Tue. Dec 7th, 2021
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The governor of Oklahoma on Thursday called off the execution of a death-row inmate just hours before the man was to be put to death, in a case in which the state’s Pardon and Parole Board had twice recommended that his sentence be commuted.

“After prayerful consideration and reviewing materials presented by all sides of this case, I have determined to commute Julius Jones’s sentence to life imprisonment without the possibility of parole,” Gov. Kevin Stitt said in a statement.

The man, Julius Jones, was convicted of first-degree murder and sentenced to death in 2002. He was found guilty of killing Paul Howell, who was in a car in the driveway of his parents’ home when he was carjacked and fatally shot in 1999. The commutation came less than a month after the Supreme Court, with its three more liberal members dissenting, lifted a stay of execution that a federal appeals court had granted to Mr. Jones and another Oklahoma death row inmate, John Marion Grant.

Mr. Jones, 41, a former high school basketball player from Oklahoma City, was 19 at the time of the killing, which he says he did not commit. Mr. Howell, a businessman from the suburb of Edmond, was 45.

Hundreds of students had walked out of schools and activists demonstrated outside Mr. Stitt’s office this week in an attempt to persuade him to spare Mr. Jones.

In a statement, Amanda Bass, a lawyer for Mr. Jones, said that Mr. Stitt’s decision would restore “public faith in the criminal justice system.”

“While we had hoped the governor would adopt the Board’s recommendation in full by commuting Julius’s sentence to life with the possibility of parole in light of the overwhelming evidence of Julius’s innocence, we are grateful that the governor has prevented an irreparable mistake,” she said.

Protesters who had gathered at the State Capitol erupted in cheers after Mr. Stitt’s statement was released.

Mr. Stitt’s announcement came soon after federal public defenders filed an emergency motion asking a federal judge to stay the execution based on “compelling evidence” that the drugs used in lethal injections “pose a serious and substantial risk of severe suffering and pain to prisoners.” Last month, a death-row inmate in Oklahoma vomited and shook during an execution.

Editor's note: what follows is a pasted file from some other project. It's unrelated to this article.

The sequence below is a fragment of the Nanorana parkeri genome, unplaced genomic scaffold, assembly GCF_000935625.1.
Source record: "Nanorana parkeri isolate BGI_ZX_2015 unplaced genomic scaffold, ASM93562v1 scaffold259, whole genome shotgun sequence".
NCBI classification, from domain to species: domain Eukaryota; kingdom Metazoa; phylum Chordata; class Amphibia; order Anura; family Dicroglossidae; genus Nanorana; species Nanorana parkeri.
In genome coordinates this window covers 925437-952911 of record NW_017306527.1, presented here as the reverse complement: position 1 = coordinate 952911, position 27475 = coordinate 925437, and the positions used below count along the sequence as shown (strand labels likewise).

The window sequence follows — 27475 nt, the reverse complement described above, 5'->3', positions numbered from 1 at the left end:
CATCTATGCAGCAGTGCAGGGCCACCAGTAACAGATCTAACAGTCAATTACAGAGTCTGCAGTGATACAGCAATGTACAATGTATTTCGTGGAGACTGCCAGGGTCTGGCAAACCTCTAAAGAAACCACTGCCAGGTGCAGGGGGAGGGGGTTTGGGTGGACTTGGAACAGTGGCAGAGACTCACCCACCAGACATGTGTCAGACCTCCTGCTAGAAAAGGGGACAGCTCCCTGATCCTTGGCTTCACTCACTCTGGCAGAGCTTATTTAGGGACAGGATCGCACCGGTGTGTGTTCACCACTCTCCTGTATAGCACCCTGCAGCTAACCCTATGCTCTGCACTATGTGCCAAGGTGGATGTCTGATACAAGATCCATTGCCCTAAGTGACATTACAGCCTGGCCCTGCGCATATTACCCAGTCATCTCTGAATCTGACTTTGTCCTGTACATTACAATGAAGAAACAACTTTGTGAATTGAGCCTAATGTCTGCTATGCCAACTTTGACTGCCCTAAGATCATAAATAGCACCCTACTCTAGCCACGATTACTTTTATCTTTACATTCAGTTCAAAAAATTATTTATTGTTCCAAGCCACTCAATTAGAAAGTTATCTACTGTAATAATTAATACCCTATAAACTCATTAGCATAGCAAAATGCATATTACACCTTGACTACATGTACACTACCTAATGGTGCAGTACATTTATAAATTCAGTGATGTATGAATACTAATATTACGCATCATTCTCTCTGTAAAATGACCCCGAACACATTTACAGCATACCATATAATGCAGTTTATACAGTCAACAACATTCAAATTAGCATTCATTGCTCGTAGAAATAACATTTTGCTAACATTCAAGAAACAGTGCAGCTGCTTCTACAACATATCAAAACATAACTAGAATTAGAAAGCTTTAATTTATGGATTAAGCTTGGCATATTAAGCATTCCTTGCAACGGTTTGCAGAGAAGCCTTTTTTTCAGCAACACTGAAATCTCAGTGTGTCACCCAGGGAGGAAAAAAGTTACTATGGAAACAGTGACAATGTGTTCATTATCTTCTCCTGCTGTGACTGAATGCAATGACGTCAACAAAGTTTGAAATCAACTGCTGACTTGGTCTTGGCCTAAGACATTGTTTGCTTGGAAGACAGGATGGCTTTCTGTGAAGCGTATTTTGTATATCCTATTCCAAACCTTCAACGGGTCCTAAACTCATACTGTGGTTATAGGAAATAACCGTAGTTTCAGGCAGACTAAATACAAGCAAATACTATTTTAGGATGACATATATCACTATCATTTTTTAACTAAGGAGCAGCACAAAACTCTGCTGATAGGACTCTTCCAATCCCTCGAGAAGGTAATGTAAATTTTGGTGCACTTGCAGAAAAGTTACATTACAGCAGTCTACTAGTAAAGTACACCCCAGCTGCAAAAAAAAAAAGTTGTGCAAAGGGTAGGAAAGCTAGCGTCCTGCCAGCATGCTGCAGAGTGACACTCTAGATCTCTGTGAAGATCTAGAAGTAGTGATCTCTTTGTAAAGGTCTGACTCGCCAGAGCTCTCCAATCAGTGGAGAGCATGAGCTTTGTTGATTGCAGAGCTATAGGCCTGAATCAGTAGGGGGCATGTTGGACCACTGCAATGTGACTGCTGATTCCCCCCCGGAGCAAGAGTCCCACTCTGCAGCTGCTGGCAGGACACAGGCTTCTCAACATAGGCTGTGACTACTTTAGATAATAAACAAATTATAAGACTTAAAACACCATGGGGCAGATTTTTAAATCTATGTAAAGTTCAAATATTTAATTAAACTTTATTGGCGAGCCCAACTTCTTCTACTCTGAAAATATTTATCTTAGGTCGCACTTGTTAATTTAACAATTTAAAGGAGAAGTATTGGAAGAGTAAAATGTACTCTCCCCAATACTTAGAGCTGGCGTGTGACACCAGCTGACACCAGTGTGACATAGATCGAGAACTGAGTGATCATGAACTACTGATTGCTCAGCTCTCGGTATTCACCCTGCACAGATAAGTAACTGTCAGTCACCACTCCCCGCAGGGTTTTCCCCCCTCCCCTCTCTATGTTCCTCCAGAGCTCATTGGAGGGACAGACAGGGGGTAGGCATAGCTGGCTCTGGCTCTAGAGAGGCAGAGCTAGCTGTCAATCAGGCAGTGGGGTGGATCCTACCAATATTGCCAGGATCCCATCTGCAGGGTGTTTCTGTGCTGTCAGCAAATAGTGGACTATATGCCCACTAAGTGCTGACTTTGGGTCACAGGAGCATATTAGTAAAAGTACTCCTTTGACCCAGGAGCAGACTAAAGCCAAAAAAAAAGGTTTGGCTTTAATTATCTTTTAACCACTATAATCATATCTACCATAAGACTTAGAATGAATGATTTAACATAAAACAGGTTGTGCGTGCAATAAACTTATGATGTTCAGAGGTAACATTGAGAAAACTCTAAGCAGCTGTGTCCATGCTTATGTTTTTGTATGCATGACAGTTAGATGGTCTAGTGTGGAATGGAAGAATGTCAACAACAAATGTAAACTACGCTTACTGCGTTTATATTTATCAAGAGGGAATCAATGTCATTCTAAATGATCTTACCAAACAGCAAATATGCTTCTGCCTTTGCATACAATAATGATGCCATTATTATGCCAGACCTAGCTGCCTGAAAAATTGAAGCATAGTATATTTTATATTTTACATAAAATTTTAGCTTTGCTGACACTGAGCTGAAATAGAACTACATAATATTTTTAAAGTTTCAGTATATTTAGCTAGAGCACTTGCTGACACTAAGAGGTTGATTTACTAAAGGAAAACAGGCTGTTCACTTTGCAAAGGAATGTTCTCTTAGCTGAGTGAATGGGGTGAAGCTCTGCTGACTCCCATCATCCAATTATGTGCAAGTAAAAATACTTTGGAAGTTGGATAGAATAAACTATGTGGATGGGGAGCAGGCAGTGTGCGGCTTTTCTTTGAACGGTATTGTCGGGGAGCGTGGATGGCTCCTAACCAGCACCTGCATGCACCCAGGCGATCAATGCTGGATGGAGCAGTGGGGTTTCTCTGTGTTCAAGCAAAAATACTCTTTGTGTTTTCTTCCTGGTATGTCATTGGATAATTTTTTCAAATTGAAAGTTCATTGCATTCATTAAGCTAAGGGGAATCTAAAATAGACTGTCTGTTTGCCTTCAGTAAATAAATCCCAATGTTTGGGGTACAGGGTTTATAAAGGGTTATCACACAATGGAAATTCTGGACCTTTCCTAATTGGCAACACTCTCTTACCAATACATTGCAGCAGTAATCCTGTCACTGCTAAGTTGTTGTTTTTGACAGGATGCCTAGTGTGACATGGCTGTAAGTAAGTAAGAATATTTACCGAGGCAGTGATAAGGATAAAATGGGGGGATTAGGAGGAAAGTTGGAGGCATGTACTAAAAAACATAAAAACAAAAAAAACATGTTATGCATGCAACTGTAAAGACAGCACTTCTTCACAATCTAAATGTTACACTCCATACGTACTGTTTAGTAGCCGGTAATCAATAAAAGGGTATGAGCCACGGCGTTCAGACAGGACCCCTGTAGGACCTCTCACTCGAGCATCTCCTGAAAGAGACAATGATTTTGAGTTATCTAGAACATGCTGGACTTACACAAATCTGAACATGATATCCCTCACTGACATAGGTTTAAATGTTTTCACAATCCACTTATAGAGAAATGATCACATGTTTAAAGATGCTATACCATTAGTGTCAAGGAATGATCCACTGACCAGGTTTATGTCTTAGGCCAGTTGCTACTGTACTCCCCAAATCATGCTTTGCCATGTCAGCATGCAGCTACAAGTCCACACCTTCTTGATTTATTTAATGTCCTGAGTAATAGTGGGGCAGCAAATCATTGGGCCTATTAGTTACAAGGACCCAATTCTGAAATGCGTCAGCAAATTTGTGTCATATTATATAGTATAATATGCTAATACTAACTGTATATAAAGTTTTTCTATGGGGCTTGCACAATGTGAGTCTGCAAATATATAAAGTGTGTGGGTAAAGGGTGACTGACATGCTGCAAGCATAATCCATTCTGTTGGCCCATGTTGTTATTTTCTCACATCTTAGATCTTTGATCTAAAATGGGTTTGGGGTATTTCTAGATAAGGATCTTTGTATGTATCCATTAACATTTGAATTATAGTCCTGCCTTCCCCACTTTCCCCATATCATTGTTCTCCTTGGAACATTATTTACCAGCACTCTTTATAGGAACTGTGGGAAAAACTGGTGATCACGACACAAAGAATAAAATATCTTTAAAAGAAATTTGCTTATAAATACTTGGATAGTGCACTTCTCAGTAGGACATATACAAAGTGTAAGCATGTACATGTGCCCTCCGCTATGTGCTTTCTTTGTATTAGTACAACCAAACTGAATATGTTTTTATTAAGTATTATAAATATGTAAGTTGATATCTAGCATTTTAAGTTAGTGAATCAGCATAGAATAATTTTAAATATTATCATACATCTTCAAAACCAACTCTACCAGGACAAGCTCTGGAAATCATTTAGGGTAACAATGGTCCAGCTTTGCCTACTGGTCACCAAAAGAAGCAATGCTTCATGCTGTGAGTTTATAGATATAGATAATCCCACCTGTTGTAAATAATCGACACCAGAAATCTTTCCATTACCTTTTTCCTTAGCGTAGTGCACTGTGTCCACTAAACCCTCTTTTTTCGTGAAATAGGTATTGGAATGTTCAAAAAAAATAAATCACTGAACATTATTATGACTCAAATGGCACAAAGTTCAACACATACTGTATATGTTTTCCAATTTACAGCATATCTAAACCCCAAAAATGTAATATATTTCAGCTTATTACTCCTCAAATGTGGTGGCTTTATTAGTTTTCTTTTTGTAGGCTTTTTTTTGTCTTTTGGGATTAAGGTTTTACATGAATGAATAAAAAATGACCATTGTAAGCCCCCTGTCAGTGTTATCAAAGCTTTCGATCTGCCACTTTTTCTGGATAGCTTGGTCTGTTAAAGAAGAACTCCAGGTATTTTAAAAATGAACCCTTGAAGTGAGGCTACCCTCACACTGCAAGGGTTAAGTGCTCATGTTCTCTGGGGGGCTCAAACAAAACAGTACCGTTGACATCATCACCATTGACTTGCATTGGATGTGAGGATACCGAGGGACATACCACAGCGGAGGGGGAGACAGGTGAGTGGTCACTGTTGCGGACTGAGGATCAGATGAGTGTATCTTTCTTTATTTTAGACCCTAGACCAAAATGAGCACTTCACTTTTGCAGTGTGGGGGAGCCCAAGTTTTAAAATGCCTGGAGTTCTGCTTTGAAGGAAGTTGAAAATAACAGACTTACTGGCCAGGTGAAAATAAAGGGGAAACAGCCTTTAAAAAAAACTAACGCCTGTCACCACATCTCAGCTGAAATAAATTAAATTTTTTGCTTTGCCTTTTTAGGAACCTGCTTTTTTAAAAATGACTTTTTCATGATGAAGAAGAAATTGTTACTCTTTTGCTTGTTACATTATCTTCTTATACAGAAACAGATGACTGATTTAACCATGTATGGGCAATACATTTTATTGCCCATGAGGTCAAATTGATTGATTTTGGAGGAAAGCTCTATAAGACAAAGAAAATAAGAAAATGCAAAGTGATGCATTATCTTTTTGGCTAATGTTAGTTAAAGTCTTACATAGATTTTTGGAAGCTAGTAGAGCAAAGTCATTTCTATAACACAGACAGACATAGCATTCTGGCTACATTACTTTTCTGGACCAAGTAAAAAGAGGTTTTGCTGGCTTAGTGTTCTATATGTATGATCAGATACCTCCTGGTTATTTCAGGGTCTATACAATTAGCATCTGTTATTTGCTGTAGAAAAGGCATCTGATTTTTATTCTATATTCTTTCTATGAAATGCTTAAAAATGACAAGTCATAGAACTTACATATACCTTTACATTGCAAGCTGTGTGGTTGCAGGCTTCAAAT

The motion urged the court to grant an injunction to ensure that Mr. Jones and three other death-row inmates were not executed before February, when a federal trial is set to begin in a long-running lawsuit over whether the drugs used in executions risk subjecting inmates to an unconstitutional amount of pain and suffering.

In September and again this month, the state’s Pardon and Parole Board recommended that Mr. Jones’s sentence be commuted to life in prison with the possibility of parole, a significant step in a case that has garnered national attention, said Cece Jones-Davis, who directs an Oklahoma-based campaign called Justice for Julius.

In the days and hours before Mr. Jones’s planned execution, scheduled for 4 p.m. local time on Thursday, his family and his supporters waited to hear whether Mr. Stitt, a Republican, would accept or reject the board’s recommendation, Ms. Jones-Davis said.

The Oklahoma City Public Schools estimated that more than 1,800 students across 13 schools participated in walkouts to support Mr. Jones on Wednesday. The district said it “supports our students’ rights to peaceful assembly and their freedom of expression.”

At the State House, scores of Mr. Jones’s supporters prayed, sang and chanted “free Julius Jones.” Madeline Davis-Jones, Mr. Jones’s mother, told the crowd that her son was innocent.